Football Diary

by Patrick O'Connor


AT last, a football referee exercising common sense!

When the Doncaster Rovers striker Billy Sharp scored in the 14th minute of their Championship home game against Middlesbrough last week he 'celebrated' by revealing a message on a T-shirt underneath his Rovers shirt.

Now that is normally followed by a fussy referee flashing a yellow card but on this occasion the card stayed in the official's pocket. The message on Sharp's shirt read 'That's for you, son', a reference to his baby son Louie who died at the age of two days old, only three days previously.

Sharp was appointed captain for the game and led a minute's applause before the kick-off in a tribute to his son. He also requested a message to be read to supporters ahead of the applause. It said: “This is a minute's applause to celebrate the short life of Billy and Jade's son Louie Jacob Sharp. Born 27th October, taken by the angels on the 29th. Sleep tight son.”

After Sharp scored he revealed the message as he ran towards the home fans in celebration but referee Darren Deadman did not issue a card.

It was a fit and proper reaction on a very emotional night.

The problems besetting the Ipswich Town striker Michael Chopra seem minor compare to Sharp's misfortune.

In an interview with Sky Sports News Chopra revealed the extent of his gambling addiction, saying he could have lost as much as £2m through betting.

The player has been receiving treatment for his addiction and said he was gambling as much as £20,000 a day. And he confessed that he had played with injuries in the past in order to collect his appearance fee.

The referee in the Doncaster match thought it was the right occasion to ignore the rules but the world footballing body Fifa don't seem to be as flexible.

They have refused to allow England to display a poppy on their shirts for the friendly international against Spain on Saturday.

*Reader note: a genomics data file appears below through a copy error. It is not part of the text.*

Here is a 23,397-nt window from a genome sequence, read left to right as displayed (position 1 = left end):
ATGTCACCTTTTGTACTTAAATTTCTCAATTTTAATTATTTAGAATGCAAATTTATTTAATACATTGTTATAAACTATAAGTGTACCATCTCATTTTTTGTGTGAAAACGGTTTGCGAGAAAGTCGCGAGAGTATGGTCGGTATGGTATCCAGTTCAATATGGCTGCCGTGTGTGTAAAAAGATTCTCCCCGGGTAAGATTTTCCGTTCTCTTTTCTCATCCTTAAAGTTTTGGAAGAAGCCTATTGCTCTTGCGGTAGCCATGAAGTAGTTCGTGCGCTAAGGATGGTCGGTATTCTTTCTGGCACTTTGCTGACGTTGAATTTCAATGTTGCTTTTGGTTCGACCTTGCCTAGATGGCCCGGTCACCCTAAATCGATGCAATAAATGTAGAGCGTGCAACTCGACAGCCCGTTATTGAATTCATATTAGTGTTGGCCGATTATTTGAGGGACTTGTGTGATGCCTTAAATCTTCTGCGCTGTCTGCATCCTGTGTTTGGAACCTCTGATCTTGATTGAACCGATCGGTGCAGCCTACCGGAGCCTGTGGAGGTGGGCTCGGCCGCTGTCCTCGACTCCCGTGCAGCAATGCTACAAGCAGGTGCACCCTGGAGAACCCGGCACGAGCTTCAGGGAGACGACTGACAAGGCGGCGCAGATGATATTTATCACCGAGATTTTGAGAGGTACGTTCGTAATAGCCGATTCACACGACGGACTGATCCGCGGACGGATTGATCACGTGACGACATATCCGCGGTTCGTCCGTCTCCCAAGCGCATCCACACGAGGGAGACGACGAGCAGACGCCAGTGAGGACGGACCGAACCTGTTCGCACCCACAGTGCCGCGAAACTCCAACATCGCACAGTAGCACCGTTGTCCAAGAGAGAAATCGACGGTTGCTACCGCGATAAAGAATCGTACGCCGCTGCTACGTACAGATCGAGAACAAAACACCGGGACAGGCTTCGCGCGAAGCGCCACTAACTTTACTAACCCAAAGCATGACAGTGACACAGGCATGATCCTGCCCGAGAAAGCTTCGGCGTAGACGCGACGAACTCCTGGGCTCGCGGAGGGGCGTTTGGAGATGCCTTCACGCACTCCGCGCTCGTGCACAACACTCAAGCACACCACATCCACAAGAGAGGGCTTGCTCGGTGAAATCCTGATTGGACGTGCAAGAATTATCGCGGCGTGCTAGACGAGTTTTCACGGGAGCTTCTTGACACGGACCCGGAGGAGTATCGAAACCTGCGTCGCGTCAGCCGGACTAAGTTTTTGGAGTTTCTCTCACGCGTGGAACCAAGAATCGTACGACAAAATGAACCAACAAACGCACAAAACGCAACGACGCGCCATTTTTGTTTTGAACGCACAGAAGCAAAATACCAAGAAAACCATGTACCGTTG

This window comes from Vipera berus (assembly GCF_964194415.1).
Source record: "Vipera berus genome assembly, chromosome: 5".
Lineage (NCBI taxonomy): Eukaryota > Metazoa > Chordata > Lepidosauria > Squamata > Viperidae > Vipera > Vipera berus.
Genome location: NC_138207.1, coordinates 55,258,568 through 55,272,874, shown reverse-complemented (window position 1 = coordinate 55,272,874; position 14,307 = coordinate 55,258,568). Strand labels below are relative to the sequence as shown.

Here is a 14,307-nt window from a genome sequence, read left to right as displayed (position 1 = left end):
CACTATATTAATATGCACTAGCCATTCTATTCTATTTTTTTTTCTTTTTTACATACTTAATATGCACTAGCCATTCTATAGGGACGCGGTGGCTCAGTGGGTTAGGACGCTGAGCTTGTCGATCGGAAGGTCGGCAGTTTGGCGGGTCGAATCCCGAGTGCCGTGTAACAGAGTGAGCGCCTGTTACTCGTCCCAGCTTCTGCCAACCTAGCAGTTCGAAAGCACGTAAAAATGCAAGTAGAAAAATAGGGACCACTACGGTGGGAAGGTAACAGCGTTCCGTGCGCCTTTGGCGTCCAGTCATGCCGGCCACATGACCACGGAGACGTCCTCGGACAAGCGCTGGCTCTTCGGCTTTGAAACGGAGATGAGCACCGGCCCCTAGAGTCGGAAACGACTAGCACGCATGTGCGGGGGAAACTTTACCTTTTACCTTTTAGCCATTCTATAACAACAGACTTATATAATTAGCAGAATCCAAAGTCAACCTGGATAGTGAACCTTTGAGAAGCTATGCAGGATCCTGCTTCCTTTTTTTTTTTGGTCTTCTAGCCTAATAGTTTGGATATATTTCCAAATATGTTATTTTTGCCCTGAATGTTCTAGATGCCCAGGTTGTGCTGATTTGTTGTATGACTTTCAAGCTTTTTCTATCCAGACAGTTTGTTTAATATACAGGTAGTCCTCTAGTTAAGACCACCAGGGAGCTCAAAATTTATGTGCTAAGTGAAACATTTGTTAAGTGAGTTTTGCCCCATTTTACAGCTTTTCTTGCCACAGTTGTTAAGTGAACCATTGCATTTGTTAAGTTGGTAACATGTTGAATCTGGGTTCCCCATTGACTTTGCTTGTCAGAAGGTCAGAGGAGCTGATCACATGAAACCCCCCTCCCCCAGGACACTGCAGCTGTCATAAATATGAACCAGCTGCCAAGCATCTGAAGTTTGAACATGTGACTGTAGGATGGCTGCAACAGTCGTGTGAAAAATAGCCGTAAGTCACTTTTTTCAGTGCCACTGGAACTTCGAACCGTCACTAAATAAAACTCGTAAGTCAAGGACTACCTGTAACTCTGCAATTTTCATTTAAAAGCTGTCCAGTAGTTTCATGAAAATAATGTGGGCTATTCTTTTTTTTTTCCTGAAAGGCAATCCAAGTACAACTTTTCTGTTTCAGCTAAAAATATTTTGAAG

And this has led to an angry response from war veterans. A spokesman for Fifa said: “Fifa fully acknowledges the significance of the Poppy Appeal and the ways in which it helps commemorate Remembrance Day on 11 November each year.

“As a multinational organisation comprising over 50 different nationalities, the significance of this date will also be observed by many of its employees, who will remember family members too.

“Fifa's regulations regarding players' equipment are that they should not carry any political, religious or commercial messages. “

However George Batt, general secretary of the Normandy Veterans' Association responded by calling the decision “disgraceful.”

He added: "I'm lost for words. I can't see any harm in wearing a poppy. It's so sad. You surely don't need rules and regulations in Fifa like this? I would think about 90 per cent of the population wear them [poppies]. I think it's a bit childish because, after all is said and done, if it wasn't for us blokes, Fifa wouldn't be here."

That obviously means nothing to the mindset that says rules are rules and must never be broken.

Spare a thought for Steve Kean, beleaguered manager of Premier League strugglers Blackburn Rovers.

Blackburn have punched above their weight for many years by managing to stay in the top flight but have found it particularly hard going this season, hence moves by some sections of supporters to get Kean axed.

The club decided to impose a ban on banners inside the ground so the protest group hired a plane to fly over the ground during their game against Chelsea carrying the message 'Steve Kean Out.'

Kean claimed not to have noticed the plane as it flew above Ewood Park. Despite a brave, battling performance his side lost 1-0 and the pressure on the Scotsman is now bound to increase.

David Beckham says the next manager of the England football team after Fabio Capello steps down next year should be an Englishman.

Unfortunately he doesn't seem to have taken into account that of the current 20 Premier League managers only SIX were born in England.!